Study Debunks Popular Theory Explaining Why The Zebra Got Its Stripes

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The zebra has one of the fanciest coats in the animal kingdom. And yet, the evolutionary underpinnings of the animal's black and white stripes remain something of a biological mystery. 

At least 18 theories attempt to explain the function of zebra stripes, one of the most popular suggesting they provide some kind of external cooling system. Unfortunately, a study recently published in Scientific Reports has shot it down, showing that if a stripey coat really is meant to cool the zebra down, it doesn't do a very good job of it.


The idea assumes the black markings will get hotter than the white markings, causing little vortices of air to form above the fur where warm air over the black areas comes into contact with cool air above the white areas. This, it continues to assume, will create a neat system of air currents (or eddies) that effectively work like a fan, cooling the zebra as it wanders the African savanna.

Only it doesn't. Not according to new research carried out by biologists at Lund University in Sweden. The team put the theory to the test by placing several metal barrels filled with water and covered in a zebra skin imitation out in the Sun, measuring the temperature of the water before and after the experiment. Each barrel was wrapped in a different colored skin: black, white, brown, gray, or black and white striped.

As you might expect, the black-coated barrel was the warmest and the white-coated barrel was the coolest. However, the differences between the striped and gray barrels were minimal and did not decrease – if anything, the gray barrel did marginally better than both real zebra skin and artificial zebra skin. The precise order from coolest to warmest went white cattle, gray cattle, real zebra, artificial zebra, gray horse, black cattle.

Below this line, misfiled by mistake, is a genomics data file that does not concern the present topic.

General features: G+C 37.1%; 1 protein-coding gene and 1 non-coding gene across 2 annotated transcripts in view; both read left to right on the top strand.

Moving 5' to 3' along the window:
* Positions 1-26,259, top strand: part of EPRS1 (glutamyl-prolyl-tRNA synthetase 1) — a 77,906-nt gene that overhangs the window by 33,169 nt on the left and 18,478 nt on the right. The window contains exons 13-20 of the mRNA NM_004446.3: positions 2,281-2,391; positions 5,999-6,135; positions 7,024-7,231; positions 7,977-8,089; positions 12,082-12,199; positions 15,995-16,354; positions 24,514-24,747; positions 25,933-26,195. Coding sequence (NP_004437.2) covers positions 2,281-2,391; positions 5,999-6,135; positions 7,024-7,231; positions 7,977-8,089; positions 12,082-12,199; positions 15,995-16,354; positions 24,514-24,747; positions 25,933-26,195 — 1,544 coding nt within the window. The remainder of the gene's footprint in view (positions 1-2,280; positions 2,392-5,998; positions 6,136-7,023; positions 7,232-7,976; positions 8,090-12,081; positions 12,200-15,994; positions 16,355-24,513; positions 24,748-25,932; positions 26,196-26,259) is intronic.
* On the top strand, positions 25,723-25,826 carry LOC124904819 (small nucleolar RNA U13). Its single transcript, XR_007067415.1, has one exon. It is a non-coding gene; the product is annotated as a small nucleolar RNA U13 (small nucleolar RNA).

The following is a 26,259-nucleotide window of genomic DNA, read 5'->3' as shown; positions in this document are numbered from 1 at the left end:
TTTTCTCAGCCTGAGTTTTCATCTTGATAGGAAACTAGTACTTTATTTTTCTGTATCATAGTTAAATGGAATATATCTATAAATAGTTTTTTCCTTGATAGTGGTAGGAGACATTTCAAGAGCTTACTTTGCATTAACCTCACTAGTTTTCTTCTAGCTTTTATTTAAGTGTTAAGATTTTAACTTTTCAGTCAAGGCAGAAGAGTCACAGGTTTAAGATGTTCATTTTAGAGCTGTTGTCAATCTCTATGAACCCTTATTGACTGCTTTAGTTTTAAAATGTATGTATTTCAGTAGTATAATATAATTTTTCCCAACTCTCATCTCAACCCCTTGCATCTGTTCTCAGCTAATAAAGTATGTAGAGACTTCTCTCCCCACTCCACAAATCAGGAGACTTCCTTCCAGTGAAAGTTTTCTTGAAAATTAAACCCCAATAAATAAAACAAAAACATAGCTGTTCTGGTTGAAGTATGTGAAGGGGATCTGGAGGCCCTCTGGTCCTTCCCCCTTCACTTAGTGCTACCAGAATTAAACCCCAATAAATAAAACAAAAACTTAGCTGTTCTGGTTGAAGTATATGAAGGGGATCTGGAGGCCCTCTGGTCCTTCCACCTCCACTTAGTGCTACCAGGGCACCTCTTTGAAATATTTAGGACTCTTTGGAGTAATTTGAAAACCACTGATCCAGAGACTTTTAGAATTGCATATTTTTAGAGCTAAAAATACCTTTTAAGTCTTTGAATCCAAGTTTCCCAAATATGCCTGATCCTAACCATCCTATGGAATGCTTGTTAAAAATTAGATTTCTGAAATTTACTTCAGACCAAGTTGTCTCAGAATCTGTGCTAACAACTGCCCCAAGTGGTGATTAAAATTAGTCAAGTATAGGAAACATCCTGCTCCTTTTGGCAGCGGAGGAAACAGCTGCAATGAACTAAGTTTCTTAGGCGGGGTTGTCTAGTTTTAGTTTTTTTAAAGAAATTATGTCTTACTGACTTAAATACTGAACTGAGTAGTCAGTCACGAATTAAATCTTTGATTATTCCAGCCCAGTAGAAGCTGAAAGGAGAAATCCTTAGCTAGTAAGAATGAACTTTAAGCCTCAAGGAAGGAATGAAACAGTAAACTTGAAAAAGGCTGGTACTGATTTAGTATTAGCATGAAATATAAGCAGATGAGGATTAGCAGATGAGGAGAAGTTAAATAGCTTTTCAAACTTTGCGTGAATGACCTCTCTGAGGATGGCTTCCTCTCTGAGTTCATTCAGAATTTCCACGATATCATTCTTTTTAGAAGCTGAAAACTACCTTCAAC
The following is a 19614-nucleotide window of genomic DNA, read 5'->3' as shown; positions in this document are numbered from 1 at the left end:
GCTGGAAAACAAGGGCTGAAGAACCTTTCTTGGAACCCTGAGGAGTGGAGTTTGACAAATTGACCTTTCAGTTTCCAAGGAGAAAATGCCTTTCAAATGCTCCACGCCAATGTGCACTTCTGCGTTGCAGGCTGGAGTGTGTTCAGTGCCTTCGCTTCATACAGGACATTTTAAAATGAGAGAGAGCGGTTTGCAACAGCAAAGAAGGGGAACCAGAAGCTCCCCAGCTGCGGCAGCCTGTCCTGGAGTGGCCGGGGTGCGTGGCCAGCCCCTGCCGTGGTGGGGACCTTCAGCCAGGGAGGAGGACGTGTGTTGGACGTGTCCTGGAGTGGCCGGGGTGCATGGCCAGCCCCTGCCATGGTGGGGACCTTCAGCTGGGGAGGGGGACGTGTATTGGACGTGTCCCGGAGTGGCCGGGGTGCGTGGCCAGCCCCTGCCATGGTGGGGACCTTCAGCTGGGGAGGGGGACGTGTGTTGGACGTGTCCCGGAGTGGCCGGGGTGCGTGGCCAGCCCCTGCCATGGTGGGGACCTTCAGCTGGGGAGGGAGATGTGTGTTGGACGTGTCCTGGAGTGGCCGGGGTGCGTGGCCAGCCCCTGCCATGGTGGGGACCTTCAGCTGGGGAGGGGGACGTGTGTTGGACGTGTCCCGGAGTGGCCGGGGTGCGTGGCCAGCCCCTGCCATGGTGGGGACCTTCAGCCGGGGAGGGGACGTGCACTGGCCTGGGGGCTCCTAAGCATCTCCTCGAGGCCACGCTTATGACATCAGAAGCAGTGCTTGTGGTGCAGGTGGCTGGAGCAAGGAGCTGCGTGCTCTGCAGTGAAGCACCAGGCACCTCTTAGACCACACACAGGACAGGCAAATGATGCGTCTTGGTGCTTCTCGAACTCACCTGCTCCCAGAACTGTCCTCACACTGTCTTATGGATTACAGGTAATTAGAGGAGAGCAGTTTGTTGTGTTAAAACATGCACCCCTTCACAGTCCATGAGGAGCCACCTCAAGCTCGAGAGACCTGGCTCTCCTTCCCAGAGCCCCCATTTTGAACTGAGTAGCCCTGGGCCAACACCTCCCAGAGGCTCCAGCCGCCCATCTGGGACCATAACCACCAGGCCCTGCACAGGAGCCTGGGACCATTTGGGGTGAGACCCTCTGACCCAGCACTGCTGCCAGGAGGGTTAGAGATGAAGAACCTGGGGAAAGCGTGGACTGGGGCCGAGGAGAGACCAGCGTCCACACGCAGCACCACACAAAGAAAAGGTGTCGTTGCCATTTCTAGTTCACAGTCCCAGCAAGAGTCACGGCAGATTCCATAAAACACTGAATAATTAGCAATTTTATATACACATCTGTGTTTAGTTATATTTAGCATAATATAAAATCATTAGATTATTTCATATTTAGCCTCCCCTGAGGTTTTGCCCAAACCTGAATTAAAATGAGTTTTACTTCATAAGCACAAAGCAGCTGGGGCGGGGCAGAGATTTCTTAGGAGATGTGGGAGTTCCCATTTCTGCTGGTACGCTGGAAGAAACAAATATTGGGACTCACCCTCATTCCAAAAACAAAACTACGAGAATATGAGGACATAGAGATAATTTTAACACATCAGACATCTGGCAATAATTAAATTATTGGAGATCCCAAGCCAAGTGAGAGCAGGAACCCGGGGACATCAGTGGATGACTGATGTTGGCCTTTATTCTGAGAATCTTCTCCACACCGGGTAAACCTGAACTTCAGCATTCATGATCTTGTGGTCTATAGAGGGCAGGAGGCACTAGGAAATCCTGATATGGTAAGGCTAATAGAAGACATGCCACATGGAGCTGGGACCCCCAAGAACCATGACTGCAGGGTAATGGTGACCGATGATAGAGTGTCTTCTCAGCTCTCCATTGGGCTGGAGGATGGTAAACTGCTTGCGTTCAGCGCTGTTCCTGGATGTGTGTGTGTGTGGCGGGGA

The lack of noticeable difference between the stripey barrels and the gray barrels was found regardless of outside temperature and wind speed.


"The stripes didn't lower the temperature," Susanne Åkesson, a biologist at Lund University, said in a statement. "It turns out stripes don't actually cool zebras."

However, it might not be time to put the theory in the gutter quite yet. Previous research used temperature models to successfully predict stripe patterns, contradicting this particular study. Of course, that could be a coincidence or an indirect correlation involving a third factor. 

That third factor could be horseflies and other insects. In an older study, Åkesson and colleagues from Hungary and Spain put forward an alternate theory – a zebra's stripes act like a visual insect repellant, providing an optical illusion that guards against blood-thirsty flies. Horseflies, for example, are guided by polarizing light, which puts animals with darker coats at greater risk. A combination of white and black, the theory goes, could be confusing. 

So there you have it. The story of why the zebra got its stripes is still a mystery.


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